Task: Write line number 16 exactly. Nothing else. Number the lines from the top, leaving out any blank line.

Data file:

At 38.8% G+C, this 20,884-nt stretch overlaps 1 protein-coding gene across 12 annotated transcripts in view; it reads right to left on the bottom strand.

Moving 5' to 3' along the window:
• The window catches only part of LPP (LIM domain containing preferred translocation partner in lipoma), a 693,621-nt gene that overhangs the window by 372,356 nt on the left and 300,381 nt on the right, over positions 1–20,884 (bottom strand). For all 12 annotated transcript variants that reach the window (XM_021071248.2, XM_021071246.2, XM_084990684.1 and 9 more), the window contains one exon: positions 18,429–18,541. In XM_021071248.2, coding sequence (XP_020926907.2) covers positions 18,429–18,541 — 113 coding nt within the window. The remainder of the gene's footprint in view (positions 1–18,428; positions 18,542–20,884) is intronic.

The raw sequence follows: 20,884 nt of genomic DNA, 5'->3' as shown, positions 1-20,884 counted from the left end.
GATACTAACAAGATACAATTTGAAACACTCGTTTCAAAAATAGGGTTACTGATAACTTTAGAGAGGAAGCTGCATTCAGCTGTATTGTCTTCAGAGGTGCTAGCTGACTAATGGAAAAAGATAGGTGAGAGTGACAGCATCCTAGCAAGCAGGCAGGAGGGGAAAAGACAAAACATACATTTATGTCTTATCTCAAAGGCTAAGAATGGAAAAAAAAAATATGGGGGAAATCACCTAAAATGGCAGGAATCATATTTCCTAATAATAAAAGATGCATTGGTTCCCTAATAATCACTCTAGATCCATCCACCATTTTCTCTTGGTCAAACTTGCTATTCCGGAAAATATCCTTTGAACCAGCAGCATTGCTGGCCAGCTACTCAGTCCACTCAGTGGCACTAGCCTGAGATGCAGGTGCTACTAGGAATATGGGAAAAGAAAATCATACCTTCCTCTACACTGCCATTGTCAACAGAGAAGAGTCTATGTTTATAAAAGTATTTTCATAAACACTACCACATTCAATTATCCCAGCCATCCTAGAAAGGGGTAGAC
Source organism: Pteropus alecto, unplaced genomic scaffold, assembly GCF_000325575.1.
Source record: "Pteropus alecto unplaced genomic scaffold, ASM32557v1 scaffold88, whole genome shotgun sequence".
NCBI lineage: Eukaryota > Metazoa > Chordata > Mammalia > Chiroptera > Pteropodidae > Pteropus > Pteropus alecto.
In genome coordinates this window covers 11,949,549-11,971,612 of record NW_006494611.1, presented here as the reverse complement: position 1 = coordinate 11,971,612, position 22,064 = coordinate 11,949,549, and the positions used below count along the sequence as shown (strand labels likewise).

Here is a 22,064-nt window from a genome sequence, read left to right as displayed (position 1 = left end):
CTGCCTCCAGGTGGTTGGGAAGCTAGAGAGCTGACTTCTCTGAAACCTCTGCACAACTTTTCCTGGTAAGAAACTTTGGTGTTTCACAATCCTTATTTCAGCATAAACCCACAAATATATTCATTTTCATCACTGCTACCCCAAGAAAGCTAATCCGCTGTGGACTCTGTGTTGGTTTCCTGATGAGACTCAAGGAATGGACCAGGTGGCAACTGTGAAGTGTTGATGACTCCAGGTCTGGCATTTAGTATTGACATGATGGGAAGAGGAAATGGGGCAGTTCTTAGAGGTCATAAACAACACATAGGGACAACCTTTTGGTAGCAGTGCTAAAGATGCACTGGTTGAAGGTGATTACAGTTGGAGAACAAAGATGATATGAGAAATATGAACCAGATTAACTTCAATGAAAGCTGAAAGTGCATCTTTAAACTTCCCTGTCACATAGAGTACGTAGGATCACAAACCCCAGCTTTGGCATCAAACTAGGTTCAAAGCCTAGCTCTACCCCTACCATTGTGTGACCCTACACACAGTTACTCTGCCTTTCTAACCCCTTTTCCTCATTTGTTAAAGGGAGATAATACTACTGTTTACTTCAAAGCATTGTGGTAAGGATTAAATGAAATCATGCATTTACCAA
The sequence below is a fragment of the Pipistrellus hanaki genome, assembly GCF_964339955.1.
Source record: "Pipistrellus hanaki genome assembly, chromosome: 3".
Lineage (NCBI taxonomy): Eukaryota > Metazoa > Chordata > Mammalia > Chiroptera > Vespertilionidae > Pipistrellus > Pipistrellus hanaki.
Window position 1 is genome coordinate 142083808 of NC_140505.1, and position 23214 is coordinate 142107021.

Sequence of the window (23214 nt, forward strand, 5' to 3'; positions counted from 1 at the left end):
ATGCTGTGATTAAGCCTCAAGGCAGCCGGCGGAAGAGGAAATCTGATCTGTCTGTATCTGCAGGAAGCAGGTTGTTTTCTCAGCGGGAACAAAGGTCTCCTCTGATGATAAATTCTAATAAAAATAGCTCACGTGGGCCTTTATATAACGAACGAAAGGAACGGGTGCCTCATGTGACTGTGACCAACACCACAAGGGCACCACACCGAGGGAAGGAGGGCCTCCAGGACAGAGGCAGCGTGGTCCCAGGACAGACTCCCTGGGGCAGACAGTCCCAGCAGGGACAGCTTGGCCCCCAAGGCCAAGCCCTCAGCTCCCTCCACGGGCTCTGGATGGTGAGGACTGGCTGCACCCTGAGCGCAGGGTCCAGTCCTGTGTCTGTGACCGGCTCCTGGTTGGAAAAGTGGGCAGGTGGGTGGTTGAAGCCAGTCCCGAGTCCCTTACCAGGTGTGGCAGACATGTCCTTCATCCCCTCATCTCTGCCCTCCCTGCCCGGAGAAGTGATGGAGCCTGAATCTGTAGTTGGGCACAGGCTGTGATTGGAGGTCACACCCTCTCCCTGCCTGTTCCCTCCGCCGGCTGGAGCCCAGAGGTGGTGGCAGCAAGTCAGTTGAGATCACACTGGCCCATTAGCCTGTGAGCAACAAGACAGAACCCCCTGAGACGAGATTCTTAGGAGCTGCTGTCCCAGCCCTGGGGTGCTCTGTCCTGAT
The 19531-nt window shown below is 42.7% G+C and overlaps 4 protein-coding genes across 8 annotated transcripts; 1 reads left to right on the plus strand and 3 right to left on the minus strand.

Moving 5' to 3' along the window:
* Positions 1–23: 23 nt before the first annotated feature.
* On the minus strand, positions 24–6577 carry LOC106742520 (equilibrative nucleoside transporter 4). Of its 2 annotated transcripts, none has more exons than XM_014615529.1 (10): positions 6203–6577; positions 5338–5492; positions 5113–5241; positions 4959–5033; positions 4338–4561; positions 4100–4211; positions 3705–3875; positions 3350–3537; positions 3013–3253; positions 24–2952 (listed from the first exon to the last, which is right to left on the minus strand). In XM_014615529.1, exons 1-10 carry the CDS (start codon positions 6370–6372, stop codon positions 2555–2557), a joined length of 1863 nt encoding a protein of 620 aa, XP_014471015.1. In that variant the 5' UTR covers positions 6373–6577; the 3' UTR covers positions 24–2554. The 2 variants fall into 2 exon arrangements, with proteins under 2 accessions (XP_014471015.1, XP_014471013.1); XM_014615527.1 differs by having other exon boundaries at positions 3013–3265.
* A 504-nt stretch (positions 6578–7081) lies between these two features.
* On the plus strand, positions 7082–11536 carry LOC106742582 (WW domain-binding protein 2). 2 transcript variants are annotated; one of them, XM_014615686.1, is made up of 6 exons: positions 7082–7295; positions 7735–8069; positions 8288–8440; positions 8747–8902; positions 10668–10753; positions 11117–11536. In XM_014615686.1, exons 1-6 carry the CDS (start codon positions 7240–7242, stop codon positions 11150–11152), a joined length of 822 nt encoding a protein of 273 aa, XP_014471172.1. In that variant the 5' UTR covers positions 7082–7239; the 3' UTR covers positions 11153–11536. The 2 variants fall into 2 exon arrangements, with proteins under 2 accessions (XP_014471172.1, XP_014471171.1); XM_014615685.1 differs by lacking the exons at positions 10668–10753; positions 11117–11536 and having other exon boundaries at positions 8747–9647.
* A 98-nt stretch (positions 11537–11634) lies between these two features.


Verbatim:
Sequence of the window (23214 nt, forward strand, 5' to 3'; positions counted from 1 at the left end):